As a nineteen-year-old whose only job since sophomore year has been a barista at my local Starbucks, the satirical, white-collar lives portrayed in the comic strip Dilbert, by Scott Adams has, naturally, always appealed to me. Maybe it was the journey I went on with these comics that has always given me a soft spot in my heart for the cynical engineers of the Dilbert World. It was always that one comic every teacher would have printed on their desk and I guess that fascinated me. It was about grown-ups and everyone was in on the joke but me. I had no idea what a consultant was, let alone why a tiny dog that looked like my old roommate would be so invested in becoming one for artists that were unaware of the importance of revenue for a business. But prepubescent me would rather be caught dead than let my complete ignorance of the shitstorm that is the corporate world of America stop me from being let in on the joke that seemed to unite the sharp-tongued Gen X authority figures of my adolescence.
Flashforward to high school, and I discover Dilbert has a cartoon. And it’s from 1999. There’s something particularly raw about satirical comedy from this era. The internet was starting to fully integrate itself in society and commentary on its firm grasp on the American population was something special. It goes beyond your average boomer’s uninspired call-out of Gen Z’s internet obsessions as if we’re not all starting to get slightly concerned about the growing number of babies being born in a world who never saw life without the smartphone. But that’s a rant for another day.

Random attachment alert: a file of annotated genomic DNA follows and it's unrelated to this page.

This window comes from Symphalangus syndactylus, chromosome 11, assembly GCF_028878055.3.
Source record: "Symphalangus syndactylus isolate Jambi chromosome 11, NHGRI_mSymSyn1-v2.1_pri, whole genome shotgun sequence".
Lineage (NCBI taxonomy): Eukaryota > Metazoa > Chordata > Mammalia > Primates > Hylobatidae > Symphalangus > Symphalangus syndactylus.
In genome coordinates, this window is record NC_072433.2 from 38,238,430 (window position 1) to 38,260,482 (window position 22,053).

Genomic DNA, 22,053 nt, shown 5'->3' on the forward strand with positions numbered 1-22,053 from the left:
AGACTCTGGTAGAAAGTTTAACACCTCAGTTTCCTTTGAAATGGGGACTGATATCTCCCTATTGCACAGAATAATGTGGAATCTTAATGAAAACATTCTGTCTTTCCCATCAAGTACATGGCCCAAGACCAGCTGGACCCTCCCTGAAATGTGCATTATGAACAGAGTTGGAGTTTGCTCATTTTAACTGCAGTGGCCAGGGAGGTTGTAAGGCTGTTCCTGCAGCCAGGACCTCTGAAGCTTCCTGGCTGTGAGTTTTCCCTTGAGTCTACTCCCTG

The thing I have always appreciated about Dilbert the comic strip is its unrelenting commitment to the idea of satire. Author Scott Adams has always approached life with a cynical belief in our own collective stupidity. We are all fucking idiots, and that’s kind of the point; there’s something hilariously freeing about accepting the fact that millions of Americans are stumbling through each aspect of their days, work or leisure, only to repeat it the very next day. We have no idea what we’re doing, but we’re fine. And no one knows this better than Adams, who, in developing a cartoon version of a strip known for shitting on the lunacy of corporate America, perpetuated this idea in ways I never expected a 30-episode series of the Dilbert strip would ever be able to do
What Adams succeeded in was perfectly translating the core concept of his comic strip, workplace commentary, to the television screen in a way that goes beyond what a three-panel comic could achieve. Dilbert has always found a sweet spot between exaggeration and the underlying reality of ridiculous workplace insanity, but the cartoon doubles down on this idea, fully utilizing the capabilities of the animated realm to construct a world that feels so faithful to the strip while being uniquely its own thing. This manifests itself in plots that include “downsized” employees shrunken down to size who live in the ceilings of their former company, addicted to sniffing whiteboard markers, to a return to medieval times brought on by a technological crash from Y2K. My favorite episode is “The Tower of Babel,” in which a virus is passed around the workplace that mutates every employee in the company into monsters. Dilbert, the only one healthy and bland enough to have stayed uninfected, is then tasked to design accommodations for each lot of X-Men rejects.
The mix of commentary, hyperbole, and humor, topical for the time, make this show a joy to watch, no matter what ridiculous plot is presented to the gaggle of typical workplace assholes that make up the main cast of characters. Frankly, I could go on for ages about the genius of this show, so I urge you to just watch it yourself. This random streaming service called Crackle has all the episodes for free with some ads and it’s honestly my greatest find of 2020. This isn’t a sponsorship I swear, the app is really weird actually. But if it has anything, it has the Dilbert cartoon in all its underrated glory, and maybe that’s fine.